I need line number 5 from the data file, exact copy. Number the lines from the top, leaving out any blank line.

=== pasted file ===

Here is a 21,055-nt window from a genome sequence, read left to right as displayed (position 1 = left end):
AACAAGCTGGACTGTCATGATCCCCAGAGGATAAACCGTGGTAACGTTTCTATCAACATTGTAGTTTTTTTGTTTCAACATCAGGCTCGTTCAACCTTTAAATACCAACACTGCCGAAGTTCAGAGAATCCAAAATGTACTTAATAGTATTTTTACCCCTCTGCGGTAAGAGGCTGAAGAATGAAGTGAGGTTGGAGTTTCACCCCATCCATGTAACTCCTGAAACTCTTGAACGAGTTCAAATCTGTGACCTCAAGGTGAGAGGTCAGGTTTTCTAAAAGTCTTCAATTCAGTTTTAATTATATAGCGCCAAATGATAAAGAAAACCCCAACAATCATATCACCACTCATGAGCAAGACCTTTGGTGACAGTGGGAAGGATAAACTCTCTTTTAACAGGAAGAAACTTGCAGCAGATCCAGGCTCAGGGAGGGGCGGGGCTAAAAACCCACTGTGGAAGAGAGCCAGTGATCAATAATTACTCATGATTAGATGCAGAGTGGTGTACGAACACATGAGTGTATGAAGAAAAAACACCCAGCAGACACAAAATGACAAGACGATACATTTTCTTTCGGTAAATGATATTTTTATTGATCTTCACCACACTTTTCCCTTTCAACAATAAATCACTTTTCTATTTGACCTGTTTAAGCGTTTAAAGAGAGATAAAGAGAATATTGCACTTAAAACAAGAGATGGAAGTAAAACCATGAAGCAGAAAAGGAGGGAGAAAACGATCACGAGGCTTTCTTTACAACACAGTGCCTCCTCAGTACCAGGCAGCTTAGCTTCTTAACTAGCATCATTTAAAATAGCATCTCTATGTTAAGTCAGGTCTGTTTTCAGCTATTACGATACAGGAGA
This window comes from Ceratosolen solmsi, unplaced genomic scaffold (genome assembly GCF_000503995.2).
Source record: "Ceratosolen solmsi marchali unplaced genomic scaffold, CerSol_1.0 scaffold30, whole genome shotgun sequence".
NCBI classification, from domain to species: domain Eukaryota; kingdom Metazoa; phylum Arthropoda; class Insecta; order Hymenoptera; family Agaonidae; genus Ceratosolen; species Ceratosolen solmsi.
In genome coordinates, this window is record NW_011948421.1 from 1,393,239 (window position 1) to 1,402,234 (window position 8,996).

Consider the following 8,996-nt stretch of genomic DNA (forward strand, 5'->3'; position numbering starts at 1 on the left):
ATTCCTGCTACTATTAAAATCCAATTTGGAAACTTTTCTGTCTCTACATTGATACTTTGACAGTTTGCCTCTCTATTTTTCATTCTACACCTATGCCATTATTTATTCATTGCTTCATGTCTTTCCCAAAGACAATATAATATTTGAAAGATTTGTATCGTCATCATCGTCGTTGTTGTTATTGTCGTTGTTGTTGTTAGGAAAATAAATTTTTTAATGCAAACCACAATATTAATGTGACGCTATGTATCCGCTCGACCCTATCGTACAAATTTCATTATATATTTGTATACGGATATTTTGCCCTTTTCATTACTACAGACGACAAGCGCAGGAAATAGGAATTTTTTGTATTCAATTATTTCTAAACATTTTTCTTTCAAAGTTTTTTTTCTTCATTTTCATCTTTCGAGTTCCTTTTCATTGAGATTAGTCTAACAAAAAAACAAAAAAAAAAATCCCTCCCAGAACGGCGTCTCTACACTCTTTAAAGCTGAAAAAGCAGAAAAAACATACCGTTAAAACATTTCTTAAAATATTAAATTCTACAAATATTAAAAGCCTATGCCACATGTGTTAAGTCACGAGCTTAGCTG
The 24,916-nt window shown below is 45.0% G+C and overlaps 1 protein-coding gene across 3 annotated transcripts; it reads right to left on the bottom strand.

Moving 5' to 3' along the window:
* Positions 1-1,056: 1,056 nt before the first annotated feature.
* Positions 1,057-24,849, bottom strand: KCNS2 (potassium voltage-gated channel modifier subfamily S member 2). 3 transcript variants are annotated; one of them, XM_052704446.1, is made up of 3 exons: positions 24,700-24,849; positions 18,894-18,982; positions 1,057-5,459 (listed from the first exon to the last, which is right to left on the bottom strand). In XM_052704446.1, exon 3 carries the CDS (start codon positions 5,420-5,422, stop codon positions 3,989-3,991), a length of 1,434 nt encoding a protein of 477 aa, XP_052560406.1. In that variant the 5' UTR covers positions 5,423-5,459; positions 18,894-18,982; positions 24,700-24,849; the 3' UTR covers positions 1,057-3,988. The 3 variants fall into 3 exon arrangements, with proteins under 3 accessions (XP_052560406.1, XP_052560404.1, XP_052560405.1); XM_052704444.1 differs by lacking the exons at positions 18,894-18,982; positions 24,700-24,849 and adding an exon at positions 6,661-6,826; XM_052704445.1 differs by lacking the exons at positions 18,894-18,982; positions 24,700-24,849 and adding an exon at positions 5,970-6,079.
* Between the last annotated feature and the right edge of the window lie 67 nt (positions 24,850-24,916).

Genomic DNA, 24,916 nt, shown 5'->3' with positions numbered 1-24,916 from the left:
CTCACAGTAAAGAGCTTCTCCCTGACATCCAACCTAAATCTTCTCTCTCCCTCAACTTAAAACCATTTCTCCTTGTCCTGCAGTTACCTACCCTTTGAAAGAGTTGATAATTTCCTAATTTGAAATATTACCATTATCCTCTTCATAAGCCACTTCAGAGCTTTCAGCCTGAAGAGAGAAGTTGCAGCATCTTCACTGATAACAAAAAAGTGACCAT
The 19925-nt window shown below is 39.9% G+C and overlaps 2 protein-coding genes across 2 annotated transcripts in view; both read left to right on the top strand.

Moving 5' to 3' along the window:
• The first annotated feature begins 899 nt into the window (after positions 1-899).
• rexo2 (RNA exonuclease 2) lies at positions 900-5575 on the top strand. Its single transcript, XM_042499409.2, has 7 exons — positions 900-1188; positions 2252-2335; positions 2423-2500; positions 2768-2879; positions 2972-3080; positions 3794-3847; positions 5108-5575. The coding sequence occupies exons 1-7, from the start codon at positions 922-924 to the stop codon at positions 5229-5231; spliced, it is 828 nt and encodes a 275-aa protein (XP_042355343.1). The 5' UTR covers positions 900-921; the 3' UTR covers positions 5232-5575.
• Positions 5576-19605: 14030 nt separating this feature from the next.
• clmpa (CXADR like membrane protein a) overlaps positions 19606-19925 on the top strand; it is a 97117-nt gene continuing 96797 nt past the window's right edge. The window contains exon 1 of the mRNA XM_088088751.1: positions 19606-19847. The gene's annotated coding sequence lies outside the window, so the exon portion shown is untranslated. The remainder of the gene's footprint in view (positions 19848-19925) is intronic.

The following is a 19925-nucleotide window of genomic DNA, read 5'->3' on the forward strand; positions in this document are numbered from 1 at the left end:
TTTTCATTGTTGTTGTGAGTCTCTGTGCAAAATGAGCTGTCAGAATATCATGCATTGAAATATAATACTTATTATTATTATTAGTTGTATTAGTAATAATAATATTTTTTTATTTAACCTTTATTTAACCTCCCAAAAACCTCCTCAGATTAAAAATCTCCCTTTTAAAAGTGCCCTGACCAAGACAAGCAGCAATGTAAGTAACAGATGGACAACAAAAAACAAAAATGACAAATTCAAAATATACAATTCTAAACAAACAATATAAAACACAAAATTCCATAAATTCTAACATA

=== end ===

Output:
NCBI classification, from domain to species: domain Eukaryota; kingdom Metazoa; phylum Arthropoda; class Insecta; order Hymenoptera; family Agaonidae; genus Ceratosolen; species Ceratosolen solmsi.